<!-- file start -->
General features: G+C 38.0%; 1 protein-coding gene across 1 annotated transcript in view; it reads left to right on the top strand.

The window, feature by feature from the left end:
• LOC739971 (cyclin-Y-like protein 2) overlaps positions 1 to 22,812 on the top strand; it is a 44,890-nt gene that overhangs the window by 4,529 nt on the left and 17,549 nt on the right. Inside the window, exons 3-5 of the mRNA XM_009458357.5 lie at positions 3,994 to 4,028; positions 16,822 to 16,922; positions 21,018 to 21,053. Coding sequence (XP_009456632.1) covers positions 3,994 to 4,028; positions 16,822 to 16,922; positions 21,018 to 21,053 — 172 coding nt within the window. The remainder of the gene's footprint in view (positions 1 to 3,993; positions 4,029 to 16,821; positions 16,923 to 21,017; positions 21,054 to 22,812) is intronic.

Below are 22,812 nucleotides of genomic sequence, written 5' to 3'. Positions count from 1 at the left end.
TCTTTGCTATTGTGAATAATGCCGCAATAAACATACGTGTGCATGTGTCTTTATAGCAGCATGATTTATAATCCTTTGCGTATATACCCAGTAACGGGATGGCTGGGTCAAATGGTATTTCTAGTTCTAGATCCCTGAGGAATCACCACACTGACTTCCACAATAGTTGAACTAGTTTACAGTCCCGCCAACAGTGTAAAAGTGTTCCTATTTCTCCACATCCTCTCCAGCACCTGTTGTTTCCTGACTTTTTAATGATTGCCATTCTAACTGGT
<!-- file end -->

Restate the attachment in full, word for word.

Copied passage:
General features: G+C 38.0%; 1 protein-coding gene across 1 annotated transcript in view; it reads left to right on the top strand.

The window, feature by feature from the left end:
• LOC739971 (cyclin-Y-like protein 2) overlaps positions 1 to 22,812 on the top strand; it is a 44,890-nt gene that overhangs the window by 4,529 nt on the left and 17,549 nt on the right. Inside the window, exons 3-5 of the mRNA XM_009458357.5 lie at positions 3,994 to 4,028; positions 16,822 to 16,922; positions 21,018 to 21,053. Coding sequence (XP_009456632.1) covers positions 3,994 to 4,028; positions 16,822 to 16,922; positions 21,018 to 21,053 — 172 coding nt within the window. The remainder of the gene's footprint in view (positions 1 to 3,993; positions 4,029 to 16,821; positions 16,923 to 21,017; positions 21,054 to 22,812) is intronic.

Below are 22,812 nucleotides of genomic sequence, written 5' to 3'. Positions count from 1 at the left end.
TCTTTGCTATTGTGAATAATGCCGCAATAAACATACGTGTGCATGTGTCTTTATAGCAGCATGATTTATAATCCTTTGCGTATATACCCAGTAACGGGATGGCTGGGTCAAATGGTATTTCTAGTTCTAGATCCCTGAGGAATCACCACACTGACTTCCACAATAGTTGAACTAGTTTACAGTCCCGCCAACAGTGTAAAAGTGTTCCTATTTCTCCACATCCTCTCCAGCACCTGTTGTTTCCTGACTTTTTAATGATTGCCATTCTAACTGGT